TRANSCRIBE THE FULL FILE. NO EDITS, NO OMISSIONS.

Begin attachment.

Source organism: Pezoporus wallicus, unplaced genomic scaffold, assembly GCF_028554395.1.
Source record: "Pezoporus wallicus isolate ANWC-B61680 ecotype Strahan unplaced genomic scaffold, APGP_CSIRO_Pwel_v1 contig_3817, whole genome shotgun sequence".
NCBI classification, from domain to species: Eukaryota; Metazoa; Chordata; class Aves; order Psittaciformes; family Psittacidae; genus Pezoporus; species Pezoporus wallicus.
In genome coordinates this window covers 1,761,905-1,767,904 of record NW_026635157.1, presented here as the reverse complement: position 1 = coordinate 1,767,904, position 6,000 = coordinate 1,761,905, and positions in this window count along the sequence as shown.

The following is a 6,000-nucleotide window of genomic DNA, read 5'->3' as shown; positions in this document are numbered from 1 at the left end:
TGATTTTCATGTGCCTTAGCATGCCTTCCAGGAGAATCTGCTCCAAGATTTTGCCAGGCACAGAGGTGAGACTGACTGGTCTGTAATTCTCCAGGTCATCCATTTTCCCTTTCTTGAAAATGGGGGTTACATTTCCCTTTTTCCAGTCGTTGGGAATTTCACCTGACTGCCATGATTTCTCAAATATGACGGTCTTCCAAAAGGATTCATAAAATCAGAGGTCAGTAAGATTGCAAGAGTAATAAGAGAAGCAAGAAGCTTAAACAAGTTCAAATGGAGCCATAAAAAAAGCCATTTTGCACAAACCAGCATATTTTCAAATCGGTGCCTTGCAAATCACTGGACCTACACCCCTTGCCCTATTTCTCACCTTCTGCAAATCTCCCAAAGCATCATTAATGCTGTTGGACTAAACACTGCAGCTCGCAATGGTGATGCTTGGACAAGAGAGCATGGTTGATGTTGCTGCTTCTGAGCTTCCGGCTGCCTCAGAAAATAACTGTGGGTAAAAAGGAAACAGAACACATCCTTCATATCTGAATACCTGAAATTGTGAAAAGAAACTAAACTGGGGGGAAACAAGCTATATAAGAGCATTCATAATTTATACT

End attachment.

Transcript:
Source organism: Pezoporus wallicus, unplaced genomic scaffold, assembly GCF_028554395.1.
Source record: "Pezoporus wallicus isolate ANWC-B61680 ecotype Strahan unplaced genomic scaffold, APGP_CSIRO_Pwel_v1 contig_3817, whole genome shotgun sequence".
NCBI classification, from domain to species: Eukaryota; Metazoa; Chordata; class Aves; order Psittaciformes; family Psittacidae; genus Pezoporus; species Pezoporus wallicus.
In genome coordinates this window covers 1,761,905-1,767,904 of record NW_026635157.1, presented here as the reverse complement: position 1 = coordinate 1,767,904, position 6,000 = coordinate 1,761,905, and positions in this window count along the sequence as shown.

The following is a 6,000-nucleotide window of genomic DNA, read 5'->3' as shown; positions in this document are numbered from 1 at the left end:
TGATTTTCATGTGCCTTAGCATGCCTTCCAGGAGAATCTGCTCCAAGATTTTGCCAGGCACAGAGGTGAGACTGACTGGTCTGTAATTCTCCAGGTCATCCATTTTCCCTTTCTTGAAAATGGGGGTTACATTTCCCTTTTTCCAGTCGTTGGGAATTTCACCTGACTGCCATGATTTCTCAAATATGACGGTCTTCCAAAAGGATTCATAAAATCAGAGGTCAGTAAGATTGCAAGAGTAATAAGAGAAGCAAGAAGCTTAAACAAGTTCAAATGGAGCCATAAAAAAAGCCATTTTGCACAAACCAGCATATTTTCAAATCGGTGCCTTGCAAATCACTGGACCTACACCCCTTGCCCTATTTCTCACCTTCTGCAAATCTCCCAAAGCATCATTAATGCTGTTGGACTAAACACTGCAGCTCGCAATGGTGATGCTTGGACAAGAGAGCATGGTTGATGTTGCTGCTTCTGAGCTTCCGGCTGCCTCAGAAAATAACTGTGGGTAAAAAGGAAACAGAACACATCCTTCATATCTGAATACCTGAAATTGTGAAAAGAAACTAAACTGGGGGGAAACAAGCTATATAAGAGCATTCATAATTTATACT